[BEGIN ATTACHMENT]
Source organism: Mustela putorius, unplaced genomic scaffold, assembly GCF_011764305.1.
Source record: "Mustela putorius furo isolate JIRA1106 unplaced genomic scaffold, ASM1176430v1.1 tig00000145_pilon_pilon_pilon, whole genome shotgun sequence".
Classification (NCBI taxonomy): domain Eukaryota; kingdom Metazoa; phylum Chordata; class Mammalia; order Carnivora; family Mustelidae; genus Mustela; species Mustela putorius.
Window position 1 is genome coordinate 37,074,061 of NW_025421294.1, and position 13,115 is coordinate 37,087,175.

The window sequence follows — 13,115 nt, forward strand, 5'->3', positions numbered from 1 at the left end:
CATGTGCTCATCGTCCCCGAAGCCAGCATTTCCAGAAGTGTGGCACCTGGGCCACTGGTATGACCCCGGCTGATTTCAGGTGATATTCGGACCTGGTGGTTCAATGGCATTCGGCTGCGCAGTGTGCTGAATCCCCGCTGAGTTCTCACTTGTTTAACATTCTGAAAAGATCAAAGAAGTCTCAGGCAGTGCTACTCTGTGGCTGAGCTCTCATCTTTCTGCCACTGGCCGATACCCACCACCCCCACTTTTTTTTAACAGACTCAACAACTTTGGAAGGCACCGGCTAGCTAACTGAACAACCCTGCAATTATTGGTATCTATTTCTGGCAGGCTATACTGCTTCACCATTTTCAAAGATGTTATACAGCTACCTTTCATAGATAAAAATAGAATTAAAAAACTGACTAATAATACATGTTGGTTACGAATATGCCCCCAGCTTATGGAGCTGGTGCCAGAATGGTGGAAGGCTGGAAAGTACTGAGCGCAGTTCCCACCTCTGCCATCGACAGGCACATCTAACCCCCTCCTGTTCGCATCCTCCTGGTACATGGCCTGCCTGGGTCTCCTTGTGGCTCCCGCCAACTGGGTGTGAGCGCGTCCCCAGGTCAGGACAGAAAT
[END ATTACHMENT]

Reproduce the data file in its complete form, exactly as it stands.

Source organism: Mustela putorius, unplaced genomic scaffold, assembly GCF_011764305.1.
Source record: "Mustela putorius furo isolate JIRA1106 unplaced genomic scaffold, ASM1176430v1.1 tig00000145_pilon_pilon_pilon, whole genome shotgun sequence".
Classification (NCBI taxonomy): domain Eukaryota; kingdom Metazoa; phylum Chordata; class Mammalia; order Carnivora; family Mustelidae; genus Mustela; species Mustela putorius.
Window position 1 is genome coordinate 37,074,061 of NW_025421294.1, and position 13,115 is coordinate 37,087,175.

The window sequence follows — 13,115 nt, forward strand, 5'->3', positions numbered from 1 at the left end:
CATGTGCTCATCGTCCCCGAAGCCAGCATTTCCAGAAGTGTGGCACCTGGGCCACTGGTATGACCCCGGCTGATTTCAGGTGATATTCGGACCTGGTGGTTCAATGGCATTCGGCTGCGCAGTGTGCTGAATCCCCGCTGAGTTCTCACTTGTTTAACATTCTGAAAAGATCAAAGAAGTCTCAGGCAGTGCTACTCTGTGGCTGAGCTCTCATCTTTCTGCCACTGGCCGATACCCACCACCCCCACTTTTTTTTAACAGACTCAACAACTTTGGAAGGCACCGGCTAGCTAACTGAACAACCCTGCAATTATTGGTATCTATTTCTGGCAGGCTATACTGCTTCACCATTTTCAAAGATGTTATACAGCTACCTTTCATAGATAAAAATAGAATTAAAAAACTGACTAATAATACATGTTGGTTACGAATATGCCCCCAGCTTATGGAGCTGGTGCCAGAATGGTGGAAGGCTGGAAAGTACTGAGCGCAGTTCCCACCTCTGCCATCGACAGGCACATCTAACCCCCTCCTGTTCGCATCCTCCTGGTACATGGCCTGCCTGGGTCTCCTTGTGGCTCCCGCCAACTGGGTGTGAGCGCGTCCCCAGGTCAGGACAGAAAT